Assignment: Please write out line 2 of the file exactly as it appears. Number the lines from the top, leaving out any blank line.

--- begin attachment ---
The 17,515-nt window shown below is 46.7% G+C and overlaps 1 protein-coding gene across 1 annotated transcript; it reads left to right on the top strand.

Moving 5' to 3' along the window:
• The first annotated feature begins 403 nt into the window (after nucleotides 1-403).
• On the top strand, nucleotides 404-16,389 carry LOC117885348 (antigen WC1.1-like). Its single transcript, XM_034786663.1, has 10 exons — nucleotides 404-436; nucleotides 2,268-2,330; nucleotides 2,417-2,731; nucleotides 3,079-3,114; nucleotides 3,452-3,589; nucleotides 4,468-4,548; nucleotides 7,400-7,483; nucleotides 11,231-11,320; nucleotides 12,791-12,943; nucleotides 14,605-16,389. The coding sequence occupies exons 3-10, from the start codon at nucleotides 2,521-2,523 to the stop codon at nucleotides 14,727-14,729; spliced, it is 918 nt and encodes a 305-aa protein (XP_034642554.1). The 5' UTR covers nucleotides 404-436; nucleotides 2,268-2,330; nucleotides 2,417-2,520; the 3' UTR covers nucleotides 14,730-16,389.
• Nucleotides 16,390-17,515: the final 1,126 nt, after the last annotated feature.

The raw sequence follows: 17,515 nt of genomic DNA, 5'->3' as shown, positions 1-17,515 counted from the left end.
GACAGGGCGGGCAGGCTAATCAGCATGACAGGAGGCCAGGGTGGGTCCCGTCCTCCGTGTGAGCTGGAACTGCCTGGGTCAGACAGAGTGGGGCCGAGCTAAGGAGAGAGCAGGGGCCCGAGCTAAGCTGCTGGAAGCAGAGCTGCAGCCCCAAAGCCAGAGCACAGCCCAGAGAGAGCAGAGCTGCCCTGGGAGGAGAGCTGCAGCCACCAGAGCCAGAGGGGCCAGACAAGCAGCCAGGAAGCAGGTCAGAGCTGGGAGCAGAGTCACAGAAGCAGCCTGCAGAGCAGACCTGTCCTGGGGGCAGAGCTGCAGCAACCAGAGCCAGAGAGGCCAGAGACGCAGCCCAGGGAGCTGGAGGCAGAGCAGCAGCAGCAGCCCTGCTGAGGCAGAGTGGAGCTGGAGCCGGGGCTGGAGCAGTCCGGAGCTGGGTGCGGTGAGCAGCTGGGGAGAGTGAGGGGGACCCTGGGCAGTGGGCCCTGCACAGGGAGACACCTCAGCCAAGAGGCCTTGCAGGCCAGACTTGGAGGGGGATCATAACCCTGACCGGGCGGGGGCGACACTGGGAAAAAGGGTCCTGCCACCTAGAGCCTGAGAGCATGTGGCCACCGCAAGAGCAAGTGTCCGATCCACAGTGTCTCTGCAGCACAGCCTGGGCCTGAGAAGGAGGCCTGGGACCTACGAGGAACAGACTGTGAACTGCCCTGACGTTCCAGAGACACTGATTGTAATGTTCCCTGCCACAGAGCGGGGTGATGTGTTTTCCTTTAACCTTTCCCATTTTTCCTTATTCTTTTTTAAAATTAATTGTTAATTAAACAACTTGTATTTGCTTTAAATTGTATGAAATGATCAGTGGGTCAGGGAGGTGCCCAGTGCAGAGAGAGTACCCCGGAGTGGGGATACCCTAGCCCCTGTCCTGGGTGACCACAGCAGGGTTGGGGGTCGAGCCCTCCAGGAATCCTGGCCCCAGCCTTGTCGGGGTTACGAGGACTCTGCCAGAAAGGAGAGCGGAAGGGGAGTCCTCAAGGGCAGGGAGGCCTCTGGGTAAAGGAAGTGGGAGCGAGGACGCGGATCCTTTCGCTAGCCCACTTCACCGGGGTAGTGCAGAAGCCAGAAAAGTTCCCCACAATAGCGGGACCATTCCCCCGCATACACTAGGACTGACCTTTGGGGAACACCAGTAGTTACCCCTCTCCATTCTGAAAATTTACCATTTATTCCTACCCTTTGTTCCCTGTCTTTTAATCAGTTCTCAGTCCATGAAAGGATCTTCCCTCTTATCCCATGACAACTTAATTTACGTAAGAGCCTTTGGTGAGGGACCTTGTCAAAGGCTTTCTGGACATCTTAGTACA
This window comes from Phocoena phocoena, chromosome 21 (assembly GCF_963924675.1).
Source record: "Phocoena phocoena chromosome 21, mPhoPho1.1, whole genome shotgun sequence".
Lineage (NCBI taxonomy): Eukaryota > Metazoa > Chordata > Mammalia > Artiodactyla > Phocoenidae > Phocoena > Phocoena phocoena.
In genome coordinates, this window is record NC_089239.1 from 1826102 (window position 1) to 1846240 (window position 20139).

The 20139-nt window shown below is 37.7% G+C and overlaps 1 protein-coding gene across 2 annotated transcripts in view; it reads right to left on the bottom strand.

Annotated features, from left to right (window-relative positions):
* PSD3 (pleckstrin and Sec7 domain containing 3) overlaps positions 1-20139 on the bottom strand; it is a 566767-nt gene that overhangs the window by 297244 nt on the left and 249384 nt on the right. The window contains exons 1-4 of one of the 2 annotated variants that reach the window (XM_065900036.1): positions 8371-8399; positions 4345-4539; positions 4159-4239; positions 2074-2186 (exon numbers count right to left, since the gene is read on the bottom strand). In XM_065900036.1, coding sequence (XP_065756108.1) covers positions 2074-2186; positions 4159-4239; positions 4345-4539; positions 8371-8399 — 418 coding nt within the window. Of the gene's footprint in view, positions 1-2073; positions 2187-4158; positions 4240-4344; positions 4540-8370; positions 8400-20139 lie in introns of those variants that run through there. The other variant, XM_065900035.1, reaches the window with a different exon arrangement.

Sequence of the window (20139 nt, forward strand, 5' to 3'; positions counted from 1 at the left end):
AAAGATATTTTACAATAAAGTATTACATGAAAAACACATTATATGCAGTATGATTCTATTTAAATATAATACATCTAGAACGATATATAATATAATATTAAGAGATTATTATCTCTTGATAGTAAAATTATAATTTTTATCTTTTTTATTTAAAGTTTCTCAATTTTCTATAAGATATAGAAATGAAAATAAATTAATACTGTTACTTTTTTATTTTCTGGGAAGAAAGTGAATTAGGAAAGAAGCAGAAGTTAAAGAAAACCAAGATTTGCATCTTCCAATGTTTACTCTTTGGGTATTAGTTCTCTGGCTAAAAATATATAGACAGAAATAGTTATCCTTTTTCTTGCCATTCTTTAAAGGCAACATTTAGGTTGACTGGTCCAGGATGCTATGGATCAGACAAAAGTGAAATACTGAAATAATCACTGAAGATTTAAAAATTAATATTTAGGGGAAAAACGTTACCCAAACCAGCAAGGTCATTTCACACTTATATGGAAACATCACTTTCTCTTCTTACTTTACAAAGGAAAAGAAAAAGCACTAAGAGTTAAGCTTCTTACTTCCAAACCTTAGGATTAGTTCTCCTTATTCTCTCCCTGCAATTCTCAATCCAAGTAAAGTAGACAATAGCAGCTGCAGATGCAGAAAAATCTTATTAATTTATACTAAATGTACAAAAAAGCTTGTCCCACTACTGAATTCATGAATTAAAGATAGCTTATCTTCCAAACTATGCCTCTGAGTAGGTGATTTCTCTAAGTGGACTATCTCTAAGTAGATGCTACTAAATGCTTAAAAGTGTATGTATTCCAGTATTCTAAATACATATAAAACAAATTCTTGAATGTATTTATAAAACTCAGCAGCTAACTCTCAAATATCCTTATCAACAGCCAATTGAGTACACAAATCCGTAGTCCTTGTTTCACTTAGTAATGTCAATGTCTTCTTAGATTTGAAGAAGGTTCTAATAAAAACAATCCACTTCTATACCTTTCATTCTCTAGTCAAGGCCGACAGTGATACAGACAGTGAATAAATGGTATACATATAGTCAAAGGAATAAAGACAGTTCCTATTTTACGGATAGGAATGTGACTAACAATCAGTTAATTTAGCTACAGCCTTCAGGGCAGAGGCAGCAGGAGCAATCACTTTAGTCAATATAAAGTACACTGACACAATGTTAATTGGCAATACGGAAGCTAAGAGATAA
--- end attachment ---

Moving 5' to 3' along the window: